Obama: Suu Kyi Sentencing 'Unjust,' Urges Her Immediate Release

11 August 2009

President Barack Obama said Tuesday the Burmese decision to extend democracy leader Aung San Suu Kyi's house arrest for another 18 months is unjust and called for her immediate, unconditional release. Officials say the trial outcome will have a negative impact on the administration's review of policy towards Burma.

Burmese activists hold a banner calling for the immediate release of detained pro-democracy leader Aung San Suu Kyi during a protest outside the Burmese Embassy in Bangkok, Thailand, 11 Aug 2009
Burmese activists hold a banner calling for the immediate release of detained pro-democracy leader Aung San Suu Kyi during a protest outside the Burmese Embassy in Bangkok, Thailand, 11 Aug 2009
The Obama administration has been reviewing its approach to Burma with the possibility of greater engagement with the military authorities there. But officials say the conviction and sentencing of Aung San Suu Kyi Tuesday for violating terms of her long-running house arrest can only negatively affect those deliberations.

President Obama set the tone of U.S. reaction with a written statement calling the conviction of the Burmese democracy leader unjust and a violation of international human rights principles and Burmese commitments under the ASEAN charter.

The latest case against the democracy leader followed a bizarre incident involving an American citizen who made an uninvited visit to her home in May.

The President called the sentencing of the American defendant in the case, John Yettaw, to seven years in prison for the home invasion out of proportion with his actions. He urged the release of all of Burma's political prisoners, believed to number more than 2000.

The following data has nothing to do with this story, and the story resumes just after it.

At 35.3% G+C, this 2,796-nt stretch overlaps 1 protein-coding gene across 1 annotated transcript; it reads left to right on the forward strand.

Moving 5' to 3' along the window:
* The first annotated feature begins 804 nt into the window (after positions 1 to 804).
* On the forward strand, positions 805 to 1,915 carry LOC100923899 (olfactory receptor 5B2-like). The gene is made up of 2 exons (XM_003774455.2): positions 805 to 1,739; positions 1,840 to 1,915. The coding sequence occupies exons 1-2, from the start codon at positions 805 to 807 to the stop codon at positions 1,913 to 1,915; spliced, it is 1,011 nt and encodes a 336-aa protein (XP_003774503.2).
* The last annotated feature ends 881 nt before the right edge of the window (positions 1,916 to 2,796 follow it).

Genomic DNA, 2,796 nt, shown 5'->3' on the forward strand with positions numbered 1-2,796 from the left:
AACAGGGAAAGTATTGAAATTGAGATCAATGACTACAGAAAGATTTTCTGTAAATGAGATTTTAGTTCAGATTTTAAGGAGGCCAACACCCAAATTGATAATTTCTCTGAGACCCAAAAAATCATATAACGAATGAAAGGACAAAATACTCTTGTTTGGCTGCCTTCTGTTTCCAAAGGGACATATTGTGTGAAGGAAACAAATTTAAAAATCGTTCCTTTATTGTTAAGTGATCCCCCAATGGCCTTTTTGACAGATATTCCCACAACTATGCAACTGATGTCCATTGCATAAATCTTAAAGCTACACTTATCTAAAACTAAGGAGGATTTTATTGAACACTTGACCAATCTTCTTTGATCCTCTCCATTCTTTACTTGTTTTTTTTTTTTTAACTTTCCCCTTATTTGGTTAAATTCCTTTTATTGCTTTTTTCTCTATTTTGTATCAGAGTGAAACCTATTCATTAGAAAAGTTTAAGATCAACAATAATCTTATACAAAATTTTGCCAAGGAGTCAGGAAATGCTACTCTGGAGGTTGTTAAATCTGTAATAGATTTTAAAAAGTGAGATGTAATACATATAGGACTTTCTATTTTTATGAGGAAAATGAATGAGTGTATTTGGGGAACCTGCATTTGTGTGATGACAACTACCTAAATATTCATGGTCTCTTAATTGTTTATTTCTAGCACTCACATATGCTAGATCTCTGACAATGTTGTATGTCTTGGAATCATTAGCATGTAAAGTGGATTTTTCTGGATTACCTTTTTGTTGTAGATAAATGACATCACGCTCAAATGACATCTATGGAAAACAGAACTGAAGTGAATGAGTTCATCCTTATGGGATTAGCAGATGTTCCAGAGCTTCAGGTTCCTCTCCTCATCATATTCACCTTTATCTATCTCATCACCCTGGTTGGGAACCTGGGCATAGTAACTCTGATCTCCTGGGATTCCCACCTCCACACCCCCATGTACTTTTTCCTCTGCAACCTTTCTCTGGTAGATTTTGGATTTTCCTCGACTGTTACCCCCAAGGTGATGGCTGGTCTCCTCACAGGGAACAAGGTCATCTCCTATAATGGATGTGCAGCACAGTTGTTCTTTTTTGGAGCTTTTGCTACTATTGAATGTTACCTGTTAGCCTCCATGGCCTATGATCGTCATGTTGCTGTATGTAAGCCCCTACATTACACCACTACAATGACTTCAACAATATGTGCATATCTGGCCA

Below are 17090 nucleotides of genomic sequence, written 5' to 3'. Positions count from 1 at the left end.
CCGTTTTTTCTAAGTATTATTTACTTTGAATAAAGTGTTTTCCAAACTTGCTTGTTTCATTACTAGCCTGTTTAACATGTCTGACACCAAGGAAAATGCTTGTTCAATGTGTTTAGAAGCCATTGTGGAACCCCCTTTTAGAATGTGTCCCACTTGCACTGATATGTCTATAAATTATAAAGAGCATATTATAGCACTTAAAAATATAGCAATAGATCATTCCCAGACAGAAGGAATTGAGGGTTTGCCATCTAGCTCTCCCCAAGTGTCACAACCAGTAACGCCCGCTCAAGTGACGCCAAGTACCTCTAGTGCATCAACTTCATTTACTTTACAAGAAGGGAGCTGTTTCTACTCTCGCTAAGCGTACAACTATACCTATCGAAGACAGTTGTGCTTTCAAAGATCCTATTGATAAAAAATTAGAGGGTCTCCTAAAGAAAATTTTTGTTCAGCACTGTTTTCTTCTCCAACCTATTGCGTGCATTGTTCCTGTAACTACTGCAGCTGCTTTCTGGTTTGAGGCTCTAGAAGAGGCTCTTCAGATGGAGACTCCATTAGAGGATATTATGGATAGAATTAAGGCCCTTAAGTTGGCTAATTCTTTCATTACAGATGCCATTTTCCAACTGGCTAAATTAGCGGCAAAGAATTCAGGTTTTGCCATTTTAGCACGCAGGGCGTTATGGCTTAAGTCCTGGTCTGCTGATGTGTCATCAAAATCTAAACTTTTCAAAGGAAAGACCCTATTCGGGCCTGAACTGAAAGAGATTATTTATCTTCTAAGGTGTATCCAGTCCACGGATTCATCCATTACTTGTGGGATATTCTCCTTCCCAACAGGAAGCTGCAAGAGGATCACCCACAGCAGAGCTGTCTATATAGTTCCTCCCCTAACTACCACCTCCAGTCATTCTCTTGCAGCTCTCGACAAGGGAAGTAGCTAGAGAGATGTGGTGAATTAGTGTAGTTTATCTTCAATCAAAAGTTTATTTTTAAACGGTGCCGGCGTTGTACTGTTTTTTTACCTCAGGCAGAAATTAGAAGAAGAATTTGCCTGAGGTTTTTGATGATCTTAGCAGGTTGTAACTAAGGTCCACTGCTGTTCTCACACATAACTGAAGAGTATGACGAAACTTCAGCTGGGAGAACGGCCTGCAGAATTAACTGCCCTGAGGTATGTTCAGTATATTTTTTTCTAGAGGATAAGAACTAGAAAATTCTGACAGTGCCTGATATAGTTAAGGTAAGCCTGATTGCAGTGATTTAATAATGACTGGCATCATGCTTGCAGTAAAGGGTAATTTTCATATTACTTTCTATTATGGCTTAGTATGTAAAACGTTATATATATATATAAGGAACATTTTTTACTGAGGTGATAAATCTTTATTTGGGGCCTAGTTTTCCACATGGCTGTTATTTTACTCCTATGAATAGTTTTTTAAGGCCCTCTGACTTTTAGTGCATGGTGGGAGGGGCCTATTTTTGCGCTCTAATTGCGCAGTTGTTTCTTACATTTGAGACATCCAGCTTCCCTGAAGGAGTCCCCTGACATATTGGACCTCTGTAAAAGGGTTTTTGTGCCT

At the State Department, Assistant Secretary of State for Public Affairs P.J. Crowley said Aung San Suu Kyi, who allowed Yettaw to enter her home after he swam across a lake to the guarded compound, had been in essence "convicted of being polite."

Crowley said the sentence is a thinly-veiled effort by military authorities to keep Aung San Suu Kyi sidelined for elections planned for next year.

He said unless she is released along with other political detainees, the elections will have "absolutely no legitimacy," and he suggested the country's rulers have an irrational fear of the diminutive political figure.

"They are afraid of a 64-year-old woman who probably weighs barely 100 pounds. But what she represents is an idea that this is government by the people, and on behalf of the people rather than government by the few for the benefit of a few," said Assistant Secretary of State Crowley. "And clearly like we have in many other circumstances, there is an opportunity for a different kind of relationship by Burma, with not only with the United States, but the rest of the international, and clearly we feel this is a step in the wrong direction."

Crowley said he did not want to prejudge the outcome of the administration's Burma policy review but said the sentencing of Aung San Suu Kyi, which came despite appeals for dismissal of the charges by Secretary of State Clinton- will have a negative impact on those deliberations.

Clinton attended an international dialogue with ASEAN foreign ministers in Thailand late last month and in a conciliatory gesture, members of her delegation met with Burmese officials there.

Spokesman Crowley, under questioning, said talk of new sanctions against Burma was premature and that the United States will be consulting with regional allies and countries with influence with Burma, including China, on the way forward in the aftermath of the trial.

Aung San Suu Kyi, whose National League for Democracy party won elections in 1990, but was barred by the military from taking power, has been under various forms of detention most of the time since then. She was awarded the Nobel Peace Prize in 1991.

The United States maintains diplomatic relations with Burma, but at a sub-ambassadorial level. The Bush administration imposed a near-total trade ban on Burma because of its human rights record in 2003, and President Obama extended the ban for another year in May.